In 1994 I was introduced to the internet by a family friend who was chief information officer (CIO) for the University of Wisconsin - Stout here in Menomonie WI. I can still remember that Saturday morning when Joe came to my house and insisted I come to his office  and see this thing called "the internet".

At the time, I was a K-9 handler on the Sheriff's Department. Joe showed me how to go into a library in Australia and read articles on training police service dogs. I was instantly hooked. This was all before Google, Yahoo or Internet Explorer.


The internet was so new I could not find anyone who could help put a small web site up so I bought books on programming and taught myself. It took about 4 months to get a small dog training website up. To my knowledge there were no other websites dedicate just to dog training.


From that point on I wrote articles and expanding   Today Leerburg has between 12,000 and 30,000 unique visitors every day. We have over 1,450 training videos (most of which are free).  Our goal is to offer the best dog training information and equipment that is available.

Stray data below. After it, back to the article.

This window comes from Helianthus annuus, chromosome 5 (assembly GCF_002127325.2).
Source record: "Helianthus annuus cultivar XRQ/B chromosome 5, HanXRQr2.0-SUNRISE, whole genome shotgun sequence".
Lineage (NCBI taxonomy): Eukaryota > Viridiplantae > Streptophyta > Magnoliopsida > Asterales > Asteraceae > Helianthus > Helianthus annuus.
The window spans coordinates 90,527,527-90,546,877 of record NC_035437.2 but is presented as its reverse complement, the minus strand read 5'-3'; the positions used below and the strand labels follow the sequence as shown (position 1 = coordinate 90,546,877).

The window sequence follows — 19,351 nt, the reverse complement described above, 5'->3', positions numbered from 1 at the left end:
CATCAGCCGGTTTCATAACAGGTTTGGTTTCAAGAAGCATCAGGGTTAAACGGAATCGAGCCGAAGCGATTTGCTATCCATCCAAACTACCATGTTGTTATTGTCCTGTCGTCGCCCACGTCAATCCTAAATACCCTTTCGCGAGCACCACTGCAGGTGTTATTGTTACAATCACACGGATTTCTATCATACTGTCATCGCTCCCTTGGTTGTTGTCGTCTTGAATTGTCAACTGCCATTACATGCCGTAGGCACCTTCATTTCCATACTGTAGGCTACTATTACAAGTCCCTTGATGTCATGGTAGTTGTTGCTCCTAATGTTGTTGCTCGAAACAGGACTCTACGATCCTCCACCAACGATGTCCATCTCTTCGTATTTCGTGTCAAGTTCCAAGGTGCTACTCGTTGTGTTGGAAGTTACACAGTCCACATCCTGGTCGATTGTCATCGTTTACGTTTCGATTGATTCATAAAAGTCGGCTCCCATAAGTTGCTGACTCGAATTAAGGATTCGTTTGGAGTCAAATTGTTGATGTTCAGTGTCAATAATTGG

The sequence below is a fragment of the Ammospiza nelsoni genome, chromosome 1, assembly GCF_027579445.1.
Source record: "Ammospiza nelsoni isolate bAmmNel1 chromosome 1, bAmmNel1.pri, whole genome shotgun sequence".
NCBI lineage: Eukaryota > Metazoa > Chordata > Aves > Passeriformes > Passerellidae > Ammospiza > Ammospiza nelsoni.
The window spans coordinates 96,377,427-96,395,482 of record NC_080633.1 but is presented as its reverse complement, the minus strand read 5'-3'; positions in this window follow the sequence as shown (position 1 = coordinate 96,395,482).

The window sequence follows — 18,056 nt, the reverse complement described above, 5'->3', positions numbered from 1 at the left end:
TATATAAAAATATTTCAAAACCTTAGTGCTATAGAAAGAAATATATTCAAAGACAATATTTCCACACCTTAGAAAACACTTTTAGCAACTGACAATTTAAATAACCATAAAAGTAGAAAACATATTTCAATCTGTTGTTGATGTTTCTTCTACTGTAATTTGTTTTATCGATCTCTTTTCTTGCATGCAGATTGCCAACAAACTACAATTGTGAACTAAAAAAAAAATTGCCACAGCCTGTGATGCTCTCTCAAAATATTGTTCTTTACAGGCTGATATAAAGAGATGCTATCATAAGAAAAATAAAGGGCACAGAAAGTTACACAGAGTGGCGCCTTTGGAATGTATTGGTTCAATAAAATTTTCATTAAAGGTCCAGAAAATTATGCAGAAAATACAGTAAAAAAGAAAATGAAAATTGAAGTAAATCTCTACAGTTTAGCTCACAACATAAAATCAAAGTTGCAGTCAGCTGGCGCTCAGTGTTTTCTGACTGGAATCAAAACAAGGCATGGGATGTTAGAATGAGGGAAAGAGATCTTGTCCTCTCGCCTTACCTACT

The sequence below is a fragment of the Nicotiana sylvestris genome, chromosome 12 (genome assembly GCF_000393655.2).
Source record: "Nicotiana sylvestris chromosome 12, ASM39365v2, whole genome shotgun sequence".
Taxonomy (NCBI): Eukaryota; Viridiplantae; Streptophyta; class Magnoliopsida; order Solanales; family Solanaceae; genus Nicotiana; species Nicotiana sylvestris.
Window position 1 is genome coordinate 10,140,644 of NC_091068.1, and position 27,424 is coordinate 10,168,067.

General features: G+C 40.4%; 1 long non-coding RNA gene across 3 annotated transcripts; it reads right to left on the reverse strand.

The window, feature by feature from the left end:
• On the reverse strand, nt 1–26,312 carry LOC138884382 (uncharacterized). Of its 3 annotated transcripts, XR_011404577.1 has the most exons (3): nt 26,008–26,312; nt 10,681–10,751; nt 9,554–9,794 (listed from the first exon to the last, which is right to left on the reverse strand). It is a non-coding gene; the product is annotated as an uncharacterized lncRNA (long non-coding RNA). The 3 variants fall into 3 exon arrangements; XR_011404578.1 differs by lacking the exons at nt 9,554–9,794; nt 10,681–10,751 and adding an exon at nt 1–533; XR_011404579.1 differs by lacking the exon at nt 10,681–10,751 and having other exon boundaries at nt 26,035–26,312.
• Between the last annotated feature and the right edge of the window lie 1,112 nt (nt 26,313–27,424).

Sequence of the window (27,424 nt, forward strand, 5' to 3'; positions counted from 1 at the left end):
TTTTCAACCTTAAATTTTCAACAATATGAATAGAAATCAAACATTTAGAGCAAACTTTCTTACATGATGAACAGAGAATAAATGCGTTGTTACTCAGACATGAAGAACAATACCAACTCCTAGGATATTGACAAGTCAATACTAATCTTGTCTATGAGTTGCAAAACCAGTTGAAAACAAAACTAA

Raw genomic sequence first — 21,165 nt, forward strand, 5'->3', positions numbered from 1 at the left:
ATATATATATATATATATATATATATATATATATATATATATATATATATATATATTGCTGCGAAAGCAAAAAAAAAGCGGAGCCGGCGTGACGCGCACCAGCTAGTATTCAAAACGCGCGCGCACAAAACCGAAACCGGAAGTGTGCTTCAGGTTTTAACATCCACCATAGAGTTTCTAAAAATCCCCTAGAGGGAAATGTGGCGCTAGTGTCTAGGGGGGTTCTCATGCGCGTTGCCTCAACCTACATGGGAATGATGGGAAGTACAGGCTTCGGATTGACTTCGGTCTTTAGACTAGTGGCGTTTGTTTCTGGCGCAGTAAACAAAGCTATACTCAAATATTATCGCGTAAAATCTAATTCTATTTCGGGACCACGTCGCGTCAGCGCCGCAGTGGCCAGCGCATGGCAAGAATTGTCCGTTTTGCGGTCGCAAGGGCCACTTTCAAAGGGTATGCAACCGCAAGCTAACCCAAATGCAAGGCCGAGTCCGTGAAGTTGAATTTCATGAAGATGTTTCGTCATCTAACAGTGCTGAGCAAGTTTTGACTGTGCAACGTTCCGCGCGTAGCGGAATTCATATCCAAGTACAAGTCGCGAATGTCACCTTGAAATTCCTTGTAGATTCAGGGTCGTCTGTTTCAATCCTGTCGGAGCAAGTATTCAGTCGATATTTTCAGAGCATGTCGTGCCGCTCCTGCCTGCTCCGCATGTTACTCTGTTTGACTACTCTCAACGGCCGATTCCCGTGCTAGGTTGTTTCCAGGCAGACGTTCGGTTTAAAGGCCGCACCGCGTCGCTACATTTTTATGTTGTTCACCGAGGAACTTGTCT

Our Philosophy on Dog Training


 The video below describes our philosophy on raising puppy's and training dogs. 


We no longer believe in teaching young puppies behaviors (like sit, down or stay), rather we spend the early months building or relationship through teaching engagement games. We use engagement to mold our puppy's view of the world. Once that's done we can move on and teach behaviors.





Ed Frawley

Leerburg Kennel



Anyone who is bringing a new puppy home or has a puppy from 8 weeks to 12 months of age.





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What's the difference between this course, the DVD, and the on-demand stream?


DVD: 3 hours (physical copy)

Stream:  3 hours, lifetime access, stream from anywhere on all smart devices

Online Course:  107 videos ( 5 total hours of video) smart, additional text content, lifetime access, stream course from anywhere on every smart device